Kitces & Carl Ep 62: Do Vision And Mission Statements Really Matter For Advisory Firms?

Kitces & Carl Ep 62: Do Vision And Mission Statements Really Matter For Advisory Firms?

Although “statements of purpose” have, in one form or another, been around for centuries, it wasn’t until the 1970s (and especially into the 1980s) that the corporate mission statement really began to gain traction as a tool for businesses to state publicly what they do and who they do it for. It wasn’t long after that mission (and vision) statements began to elicit eye rolls, particularly from those who were all too familiar with businesses that would go through the motions of writing up such a statement… and then completely ignore it in practice (as Enron infamously included “Integrity” as a core value… right up until it collapsed in an accounting scandal). Yet, the practice of creating mission statements has persisted. And for the plethora of financial advisors who are striking out to become first-time entrepreneurs and are facing a mountain of tasks that need completing and decisions that need to be made, the question arises: is it really worthwhile to take the time and effort to come up with a mission statement (when starting the firm, or later once it is more established?).

In our 62nd episode of Kitces & Carl, Michael Kitces and financial advisor communication expert Carl Richards discuss what it means for financial advisors to have a mission statement in the first place, some of the key benefits mission statements bring to the table, and some practical and actionable ways that financial advisors can uncover and codify their core principles and personal code, both as advisors and as business owners.

As a first step, it’s important to recognize that most financial advisors who started their own practices did so because they decided that the only way they could help the clients they wanted to help in the way they wanted to help them was by simply going out and doing it themselves. In other words, there’s some core reason that they get out of bed in the morning, and that, in effect, is the anchor for a mission statement that clearly defines what it is that the financial advisor can uniquely do that their clients can’t get anywhere else.

From a practical perspective, the biggest benefit that a mission statement brings to the table for financial advisors is that it makes subsequent business decision-making exponentially easier. Because in practice, a mission statement can serve as a filter through which advisors can be intentional with the choices they make as they build their practices. Without a clearly articulated vision, it’s hard to be consistent when making key business decisions… which can eventually result in the business losing traction.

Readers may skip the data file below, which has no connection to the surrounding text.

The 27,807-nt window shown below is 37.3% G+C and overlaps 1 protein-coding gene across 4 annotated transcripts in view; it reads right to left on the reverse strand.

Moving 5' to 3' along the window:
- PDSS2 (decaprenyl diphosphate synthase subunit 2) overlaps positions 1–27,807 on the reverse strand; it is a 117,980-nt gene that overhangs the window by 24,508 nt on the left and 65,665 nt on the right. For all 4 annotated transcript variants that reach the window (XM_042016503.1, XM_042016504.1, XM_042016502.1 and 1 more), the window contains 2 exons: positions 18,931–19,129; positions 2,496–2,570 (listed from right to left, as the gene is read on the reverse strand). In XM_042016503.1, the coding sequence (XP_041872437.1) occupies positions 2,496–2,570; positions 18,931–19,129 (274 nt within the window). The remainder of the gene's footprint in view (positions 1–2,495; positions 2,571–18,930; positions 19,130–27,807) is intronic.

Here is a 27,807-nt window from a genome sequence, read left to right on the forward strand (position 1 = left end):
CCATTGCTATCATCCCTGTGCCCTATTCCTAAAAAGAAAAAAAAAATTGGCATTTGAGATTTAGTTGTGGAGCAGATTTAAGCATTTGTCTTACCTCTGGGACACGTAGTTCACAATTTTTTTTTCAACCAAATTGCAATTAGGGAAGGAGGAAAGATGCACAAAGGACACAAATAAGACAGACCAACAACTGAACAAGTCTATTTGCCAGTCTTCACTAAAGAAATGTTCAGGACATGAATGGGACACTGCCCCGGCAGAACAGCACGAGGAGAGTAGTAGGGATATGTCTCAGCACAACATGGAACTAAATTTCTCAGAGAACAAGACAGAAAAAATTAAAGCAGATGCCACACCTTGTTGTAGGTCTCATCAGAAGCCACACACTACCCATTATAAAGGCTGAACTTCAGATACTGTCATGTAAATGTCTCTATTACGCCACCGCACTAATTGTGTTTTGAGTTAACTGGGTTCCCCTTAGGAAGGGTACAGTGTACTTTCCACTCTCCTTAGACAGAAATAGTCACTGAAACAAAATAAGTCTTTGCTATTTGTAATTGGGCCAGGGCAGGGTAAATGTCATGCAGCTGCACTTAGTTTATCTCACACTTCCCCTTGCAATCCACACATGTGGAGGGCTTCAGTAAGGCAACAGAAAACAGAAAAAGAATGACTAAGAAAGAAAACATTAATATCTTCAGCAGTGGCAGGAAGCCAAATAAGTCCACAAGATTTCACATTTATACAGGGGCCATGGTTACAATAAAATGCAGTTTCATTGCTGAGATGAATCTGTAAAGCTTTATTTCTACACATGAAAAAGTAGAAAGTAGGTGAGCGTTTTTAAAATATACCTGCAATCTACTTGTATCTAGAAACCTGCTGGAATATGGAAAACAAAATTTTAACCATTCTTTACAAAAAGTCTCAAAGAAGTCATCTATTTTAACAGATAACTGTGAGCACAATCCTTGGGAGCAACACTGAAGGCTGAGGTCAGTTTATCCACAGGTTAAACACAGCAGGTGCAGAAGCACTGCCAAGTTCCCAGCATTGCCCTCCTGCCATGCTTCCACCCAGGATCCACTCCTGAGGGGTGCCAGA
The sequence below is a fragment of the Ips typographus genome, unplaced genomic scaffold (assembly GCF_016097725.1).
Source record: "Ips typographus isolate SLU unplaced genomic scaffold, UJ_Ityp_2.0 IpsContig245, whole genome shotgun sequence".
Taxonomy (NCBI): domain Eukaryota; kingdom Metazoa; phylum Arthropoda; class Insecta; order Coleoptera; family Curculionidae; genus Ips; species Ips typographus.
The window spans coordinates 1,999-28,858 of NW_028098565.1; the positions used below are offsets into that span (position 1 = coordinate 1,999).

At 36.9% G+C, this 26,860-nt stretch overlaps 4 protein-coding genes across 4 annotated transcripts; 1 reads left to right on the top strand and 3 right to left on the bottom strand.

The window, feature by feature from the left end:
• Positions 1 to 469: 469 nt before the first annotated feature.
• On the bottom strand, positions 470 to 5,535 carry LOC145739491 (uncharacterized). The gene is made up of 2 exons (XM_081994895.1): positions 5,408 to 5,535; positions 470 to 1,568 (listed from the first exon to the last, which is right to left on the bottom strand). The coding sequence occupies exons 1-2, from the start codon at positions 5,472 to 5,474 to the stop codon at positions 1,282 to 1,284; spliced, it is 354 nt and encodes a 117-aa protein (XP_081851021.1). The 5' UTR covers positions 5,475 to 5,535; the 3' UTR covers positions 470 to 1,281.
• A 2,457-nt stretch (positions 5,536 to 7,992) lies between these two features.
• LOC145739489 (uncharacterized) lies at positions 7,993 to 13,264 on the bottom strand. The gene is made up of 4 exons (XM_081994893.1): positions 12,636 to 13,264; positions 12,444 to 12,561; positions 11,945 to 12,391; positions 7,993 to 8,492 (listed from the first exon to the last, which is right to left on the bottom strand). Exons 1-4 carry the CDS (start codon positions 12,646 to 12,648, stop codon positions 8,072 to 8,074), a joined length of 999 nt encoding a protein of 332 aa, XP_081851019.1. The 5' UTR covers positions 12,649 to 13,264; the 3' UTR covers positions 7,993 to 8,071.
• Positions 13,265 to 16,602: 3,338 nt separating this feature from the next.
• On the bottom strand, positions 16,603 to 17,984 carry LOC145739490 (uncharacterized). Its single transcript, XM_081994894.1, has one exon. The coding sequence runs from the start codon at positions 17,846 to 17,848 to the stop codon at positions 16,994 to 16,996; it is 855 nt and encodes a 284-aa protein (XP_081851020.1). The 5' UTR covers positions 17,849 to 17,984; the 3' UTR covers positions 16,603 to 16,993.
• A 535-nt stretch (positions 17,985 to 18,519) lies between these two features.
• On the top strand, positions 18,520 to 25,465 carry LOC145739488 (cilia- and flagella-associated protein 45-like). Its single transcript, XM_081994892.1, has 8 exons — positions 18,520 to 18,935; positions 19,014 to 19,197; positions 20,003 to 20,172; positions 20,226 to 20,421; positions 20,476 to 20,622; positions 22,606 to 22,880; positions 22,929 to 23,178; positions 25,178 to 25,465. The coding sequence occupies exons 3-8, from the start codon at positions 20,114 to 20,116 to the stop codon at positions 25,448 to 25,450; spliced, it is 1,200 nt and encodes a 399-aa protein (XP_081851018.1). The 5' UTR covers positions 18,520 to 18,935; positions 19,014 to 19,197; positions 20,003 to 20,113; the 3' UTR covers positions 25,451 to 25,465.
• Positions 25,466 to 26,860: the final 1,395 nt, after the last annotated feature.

When it’s time to actually codify a mission statement, advisors have a few options. A less formal approach could be a brainstorming session facilitated by a series of questions that starts with, “Why does this firm exist?” and then digging into that answer by asking, “Why is that?” and “Why is that…” and “Why is that!”, several times over to uncover the advisor’s (and firm’s) underlying Why. Advisors who prefer a more structured approach can look into the EOS framework, which relies heavily on establishing a foundation of purpose and value, from which literally everything else that the firm does is built.

Ultimately, the key point is that a financial advisor’s mission statement is something that is already in them and is being used to make business decisions, regardless of whether they are aware of it or not. But without being cognizant of what that mission is, it’s easy to unwittingly make business decisions that aren’t well aligned. Thus, by discovering and articulating what that mission is, the financial advisor can gain the clarity of purpose that makes all the subsequent decisions around owning and operating an advisory firm much easier. In turn, when the advisor starts to add team members, the mission statement becomes even more important, because once there are more team members than can be practically managed by the advisor/owner (which usually happens once the headcount reaches about five or six), then the mission statement becomes the reference point from which the rest of the team can base their decisions on as well. As in the end, when team members have the tools to make the same decisions as the advisor/owner would make, it gets much easier to take the practice to the next levels.

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